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MORE PROFIT

The art of delegating to increase firm revenues

By Elizabeth Miller Law firms are unique in that unlike most other businesses which sell a product, lawyers sell time. Their time is, for a better description, “their stock in trade”. Based on this concept, to be profitable and generate sufficient revenues to carry the firm, lawyers should be spending their valuable time doing client billable work. The exception to this are contingency cases and hybrid cases which consist of a part contingency/part billable hour retainer agreement. Contingency cases, however, have to be profitable for a law firm also. With this in mind, the key to profitability and work product efficiency in a law firm is to assign legal tasks to the lowest paid but most qualified person to complete a task. When partners spend their time doing work that… . . . read more

MANAGING STAFF

Workplaces slow to get well from COVID-19 damage

By Lynne Curry You’ve heard that “long-haulers,” individuals with long COVID, suffer persistent COVID-19 symptoms that erode their quality of life. Anyone scanning the workplace soon realizes that some employers suffer from “long COVID”. A few refuse employers treatment, expecting to get well on their own. Three symptoms signal an employer suffers “long COVID”. Difficult to fill vacancies and continual turnover Job openings outnumber available workers by 5.46 million. So many potential employees have left the labor market to become self-employed, or gig and contract workers, that employers with vacancies continue to fight talent wars. Desperate to fill their positions, long hauler employers hire hastily, hoping the “best of the worst” will work out. Some new hires don’t last a day. Others leave without notice within their first four months,… . . . read more

MANAGING THE OFFICE

4 day workweek: Is it in your future?

By Lynne Curry If you’re an employee, you’re immediately interested. If you’re an employer, you’re doubtful—yet you keep hearing about this new strategy that might make a significant difference in your company’s ability to survive and thrive. It’s the four-day workweek, though not the compressed 4/10’s workweek that oil patch and similar companies used. Employers adopting this four-day workweek ask each employee to work 8.5 hours four days a week, providing them full salaries for 34 rather than 40 hours weekly. Forty U.S. and Canadian employers are trying out this strategy in a pilot program run by 4 Day Week Global.1 Another 32 U.S. employers have adopted it.2 The concept asks employees to maintain 100% productivity for 100% of their pay while working only 80% of the time. It requires employees… . . . read more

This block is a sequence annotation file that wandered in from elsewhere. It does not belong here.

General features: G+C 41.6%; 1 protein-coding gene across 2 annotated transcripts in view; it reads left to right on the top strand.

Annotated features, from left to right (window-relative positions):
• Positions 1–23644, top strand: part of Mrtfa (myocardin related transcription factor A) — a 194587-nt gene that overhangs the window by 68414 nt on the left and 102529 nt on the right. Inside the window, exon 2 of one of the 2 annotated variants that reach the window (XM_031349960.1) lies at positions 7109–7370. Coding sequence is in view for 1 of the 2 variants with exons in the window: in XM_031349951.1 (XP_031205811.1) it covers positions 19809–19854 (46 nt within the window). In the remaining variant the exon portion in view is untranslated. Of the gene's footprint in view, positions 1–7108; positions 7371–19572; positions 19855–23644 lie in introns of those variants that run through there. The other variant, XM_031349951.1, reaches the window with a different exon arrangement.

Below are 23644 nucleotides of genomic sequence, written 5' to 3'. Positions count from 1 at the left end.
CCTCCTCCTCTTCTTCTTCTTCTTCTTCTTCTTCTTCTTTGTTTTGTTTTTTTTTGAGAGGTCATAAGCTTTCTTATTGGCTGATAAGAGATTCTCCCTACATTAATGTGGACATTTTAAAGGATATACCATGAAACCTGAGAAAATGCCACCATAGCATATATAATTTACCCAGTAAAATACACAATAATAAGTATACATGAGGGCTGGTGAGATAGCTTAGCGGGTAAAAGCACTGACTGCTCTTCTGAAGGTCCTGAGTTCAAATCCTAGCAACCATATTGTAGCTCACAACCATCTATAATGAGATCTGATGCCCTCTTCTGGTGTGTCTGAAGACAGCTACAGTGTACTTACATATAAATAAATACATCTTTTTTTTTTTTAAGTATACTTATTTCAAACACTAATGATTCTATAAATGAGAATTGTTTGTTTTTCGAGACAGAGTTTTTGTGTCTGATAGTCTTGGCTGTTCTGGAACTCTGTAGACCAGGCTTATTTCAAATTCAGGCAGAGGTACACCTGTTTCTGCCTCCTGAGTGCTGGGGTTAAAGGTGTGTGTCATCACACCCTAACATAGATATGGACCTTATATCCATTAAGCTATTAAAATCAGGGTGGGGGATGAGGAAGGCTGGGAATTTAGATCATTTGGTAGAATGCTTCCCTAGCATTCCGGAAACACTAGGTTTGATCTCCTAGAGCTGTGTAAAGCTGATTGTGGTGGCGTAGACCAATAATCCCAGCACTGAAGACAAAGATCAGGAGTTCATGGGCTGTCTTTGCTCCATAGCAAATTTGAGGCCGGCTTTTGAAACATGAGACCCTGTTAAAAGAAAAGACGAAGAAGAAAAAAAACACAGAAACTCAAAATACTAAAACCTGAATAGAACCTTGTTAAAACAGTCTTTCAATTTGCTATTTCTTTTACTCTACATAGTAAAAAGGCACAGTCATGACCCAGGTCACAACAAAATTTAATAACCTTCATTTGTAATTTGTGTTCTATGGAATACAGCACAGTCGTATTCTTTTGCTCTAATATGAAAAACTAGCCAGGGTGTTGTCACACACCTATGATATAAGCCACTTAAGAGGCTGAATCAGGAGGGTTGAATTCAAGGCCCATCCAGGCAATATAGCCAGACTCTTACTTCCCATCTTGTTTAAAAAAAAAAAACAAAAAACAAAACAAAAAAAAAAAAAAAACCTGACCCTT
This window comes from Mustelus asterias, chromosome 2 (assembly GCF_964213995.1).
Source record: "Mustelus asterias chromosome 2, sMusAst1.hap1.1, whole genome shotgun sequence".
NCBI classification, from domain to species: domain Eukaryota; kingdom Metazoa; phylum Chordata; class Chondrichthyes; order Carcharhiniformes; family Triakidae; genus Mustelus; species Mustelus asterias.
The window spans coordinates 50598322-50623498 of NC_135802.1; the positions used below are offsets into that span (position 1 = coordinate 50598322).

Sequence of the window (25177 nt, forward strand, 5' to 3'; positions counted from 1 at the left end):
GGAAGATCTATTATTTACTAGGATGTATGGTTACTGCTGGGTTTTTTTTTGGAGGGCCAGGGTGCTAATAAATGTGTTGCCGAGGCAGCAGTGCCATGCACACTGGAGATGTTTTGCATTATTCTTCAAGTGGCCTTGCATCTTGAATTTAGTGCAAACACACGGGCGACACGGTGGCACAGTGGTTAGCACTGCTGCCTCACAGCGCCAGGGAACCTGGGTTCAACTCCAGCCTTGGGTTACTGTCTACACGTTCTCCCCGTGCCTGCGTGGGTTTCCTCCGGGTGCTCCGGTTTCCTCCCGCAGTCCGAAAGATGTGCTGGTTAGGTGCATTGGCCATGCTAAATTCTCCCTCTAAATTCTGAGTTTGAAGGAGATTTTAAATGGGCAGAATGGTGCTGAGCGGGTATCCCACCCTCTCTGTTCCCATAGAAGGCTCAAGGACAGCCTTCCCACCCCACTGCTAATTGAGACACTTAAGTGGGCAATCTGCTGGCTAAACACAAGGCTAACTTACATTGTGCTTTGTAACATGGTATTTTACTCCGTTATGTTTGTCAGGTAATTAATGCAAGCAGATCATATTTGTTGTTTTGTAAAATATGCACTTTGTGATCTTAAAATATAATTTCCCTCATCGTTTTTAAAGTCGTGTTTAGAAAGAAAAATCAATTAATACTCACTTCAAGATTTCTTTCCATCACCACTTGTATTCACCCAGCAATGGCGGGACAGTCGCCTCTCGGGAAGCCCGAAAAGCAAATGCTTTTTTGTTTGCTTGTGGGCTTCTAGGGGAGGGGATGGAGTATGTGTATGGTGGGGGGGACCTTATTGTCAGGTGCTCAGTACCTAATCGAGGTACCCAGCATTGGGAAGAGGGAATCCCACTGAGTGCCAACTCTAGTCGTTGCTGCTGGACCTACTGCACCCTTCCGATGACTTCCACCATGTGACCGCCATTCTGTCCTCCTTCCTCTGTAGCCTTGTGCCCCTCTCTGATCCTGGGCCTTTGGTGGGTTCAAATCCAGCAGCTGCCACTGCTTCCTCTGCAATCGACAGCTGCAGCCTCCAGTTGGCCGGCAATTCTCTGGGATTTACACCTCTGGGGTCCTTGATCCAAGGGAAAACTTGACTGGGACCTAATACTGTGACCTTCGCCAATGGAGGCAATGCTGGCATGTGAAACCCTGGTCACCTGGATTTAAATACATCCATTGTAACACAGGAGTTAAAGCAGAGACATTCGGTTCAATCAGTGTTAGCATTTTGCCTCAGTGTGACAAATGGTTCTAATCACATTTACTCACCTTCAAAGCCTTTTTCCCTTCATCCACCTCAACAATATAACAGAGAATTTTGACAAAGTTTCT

YOUR CAREER

The art of subtle self-promotion

By Julie Perrine As an administrative professional, you’re used to working behind the scenes. Your job is to make your executive look good in the spotlight, not to shine it on yourself. You may even feel more comfortable behind the curtain than on stage. And that’s OK…most of the time. However, to keep your career moving forward, you need to practice some self-promotion, too. There’s a big difference between bragging and subtle self-promotion. Bragging is implying that you’re somehow better than others. You brag to stoke your own ego. For instance, “I was just promoted to team lead and got a big raise because I’m the best admin ever!” Self-promotion is stating a fact. For example, “After five years with my practice, I finally got the promotion I’ve been working… . . . read more

HIRING

Gen Z: Avoid crucial mistakes when managing them

By Lynne Curry Question: We’re hiring a group of young office interns this summer for a special project and are trying to figure out the best team member to supervise them. We’re thinking someone as close in age to them as possible. Your thoughts? Answer: You’re hiring Gen Z workers, individuals born after 1995. The oldest Gen Z workers are 27, and while similar to Gen Y employees are as different from Gen Y workers as Gen Y employees are from Gen Xers. It surprises many that Gen X managers fare worse when managing Gen Y employees than do Baby Boomer managers, those born prior to 1964. Thus, don’t let age be your deciding factor. Gen Zers crave independence and consider themselves self-directed, even if they aren’t. It’s easy to… . . . read more